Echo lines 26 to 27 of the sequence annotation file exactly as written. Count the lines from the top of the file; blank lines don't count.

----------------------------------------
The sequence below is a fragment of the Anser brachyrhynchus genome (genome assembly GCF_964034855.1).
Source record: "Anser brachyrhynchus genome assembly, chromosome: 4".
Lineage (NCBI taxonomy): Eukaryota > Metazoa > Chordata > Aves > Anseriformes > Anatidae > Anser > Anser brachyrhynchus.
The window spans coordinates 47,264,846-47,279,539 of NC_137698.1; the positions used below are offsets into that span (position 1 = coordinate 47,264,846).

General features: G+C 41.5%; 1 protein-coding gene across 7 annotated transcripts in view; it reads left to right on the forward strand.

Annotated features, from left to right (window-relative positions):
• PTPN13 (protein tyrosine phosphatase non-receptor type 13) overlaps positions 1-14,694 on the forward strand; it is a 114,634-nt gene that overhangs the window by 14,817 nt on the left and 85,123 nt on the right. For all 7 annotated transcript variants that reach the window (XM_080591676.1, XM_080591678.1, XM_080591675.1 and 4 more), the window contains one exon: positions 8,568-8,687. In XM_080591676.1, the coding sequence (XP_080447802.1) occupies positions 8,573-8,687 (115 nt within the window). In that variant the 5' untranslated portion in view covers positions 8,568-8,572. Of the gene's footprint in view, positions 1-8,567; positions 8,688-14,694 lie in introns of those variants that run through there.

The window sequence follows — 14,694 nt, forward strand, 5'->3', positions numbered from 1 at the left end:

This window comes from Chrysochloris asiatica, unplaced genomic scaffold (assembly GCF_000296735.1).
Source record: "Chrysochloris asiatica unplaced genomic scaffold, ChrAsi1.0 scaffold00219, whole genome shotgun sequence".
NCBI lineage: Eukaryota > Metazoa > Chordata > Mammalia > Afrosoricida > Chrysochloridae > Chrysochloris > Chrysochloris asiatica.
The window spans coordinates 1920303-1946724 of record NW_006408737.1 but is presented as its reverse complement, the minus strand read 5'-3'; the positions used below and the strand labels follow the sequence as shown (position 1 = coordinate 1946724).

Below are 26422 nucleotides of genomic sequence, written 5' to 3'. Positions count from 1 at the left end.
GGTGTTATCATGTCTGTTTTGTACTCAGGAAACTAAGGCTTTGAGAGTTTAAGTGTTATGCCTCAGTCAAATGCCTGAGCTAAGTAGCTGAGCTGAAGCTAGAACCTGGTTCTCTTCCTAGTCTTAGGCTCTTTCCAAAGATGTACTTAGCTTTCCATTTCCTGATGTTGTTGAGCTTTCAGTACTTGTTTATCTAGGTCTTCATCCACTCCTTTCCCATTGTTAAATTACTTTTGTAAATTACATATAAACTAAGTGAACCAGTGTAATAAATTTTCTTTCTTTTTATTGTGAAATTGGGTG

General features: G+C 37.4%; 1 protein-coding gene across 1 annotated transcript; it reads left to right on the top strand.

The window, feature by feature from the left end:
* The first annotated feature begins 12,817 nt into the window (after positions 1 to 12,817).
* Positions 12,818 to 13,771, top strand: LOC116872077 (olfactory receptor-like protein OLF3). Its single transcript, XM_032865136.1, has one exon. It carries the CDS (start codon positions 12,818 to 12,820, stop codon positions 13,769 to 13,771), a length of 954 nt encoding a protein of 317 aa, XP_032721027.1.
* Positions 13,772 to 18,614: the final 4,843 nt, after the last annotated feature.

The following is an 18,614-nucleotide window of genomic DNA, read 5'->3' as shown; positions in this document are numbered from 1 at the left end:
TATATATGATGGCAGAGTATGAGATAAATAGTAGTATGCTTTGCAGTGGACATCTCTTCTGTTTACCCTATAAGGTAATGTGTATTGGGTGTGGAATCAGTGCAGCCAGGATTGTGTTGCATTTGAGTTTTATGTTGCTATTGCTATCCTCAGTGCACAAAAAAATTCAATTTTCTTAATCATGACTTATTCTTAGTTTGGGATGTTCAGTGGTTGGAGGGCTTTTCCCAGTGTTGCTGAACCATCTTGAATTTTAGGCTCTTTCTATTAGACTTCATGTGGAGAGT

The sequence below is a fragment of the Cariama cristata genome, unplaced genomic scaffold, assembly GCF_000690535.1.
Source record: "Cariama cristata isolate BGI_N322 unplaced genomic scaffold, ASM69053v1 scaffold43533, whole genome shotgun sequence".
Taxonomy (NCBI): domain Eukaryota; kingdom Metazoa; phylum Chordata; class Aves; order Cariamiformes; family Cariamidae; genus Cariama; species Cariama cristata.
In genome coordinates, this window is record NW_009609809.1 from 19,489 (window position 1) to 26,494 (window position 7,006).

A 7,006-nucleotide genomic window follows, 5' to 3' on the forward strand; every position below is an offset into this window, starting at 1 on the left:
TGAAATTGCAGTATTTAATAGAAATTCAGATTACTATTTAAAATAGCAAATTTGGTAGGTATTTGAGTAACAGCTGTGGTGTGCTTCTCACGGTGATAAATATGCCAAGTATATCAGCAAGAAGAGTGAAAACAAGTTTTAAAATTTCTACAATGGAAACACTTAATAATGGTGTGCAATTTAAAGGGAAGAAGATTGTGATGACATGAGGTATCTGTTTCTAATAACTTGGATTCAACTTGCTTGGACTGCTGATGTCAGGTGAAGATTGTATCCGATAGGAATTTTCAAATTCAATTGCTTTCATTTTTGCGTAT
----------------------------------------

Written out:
A 7,006-nucleotide genomic window follows, 5' to 3' on the forward strand; every position below is an offset into this window, starting at 1 on the left:
TGAAATTGCAGTATTTAATAGAAATTCAGATTACTATTTAAAATAGCAAATTTGGTAGGTATTTGAGTAACAGCTGTGGTGTGCTTCTCACGGTGATAAATATGCCAAGTATATCAGCAAGAAGAGTGAAAACAAGTTTTAAAATTTCTACAATGGAAACACTTAATAATGGTGTGCAATTTAAAGGGAAGAAGATTGTGATGACATGAGGTATCTGTTTCTAATAACTTGGATTCAACTTGCTTGGACTGCTGATGTCAGGTGAAGATTGTATCCGATAGGAATTTTCAAATTCAATTGCTTTCATTTTTGCGTAT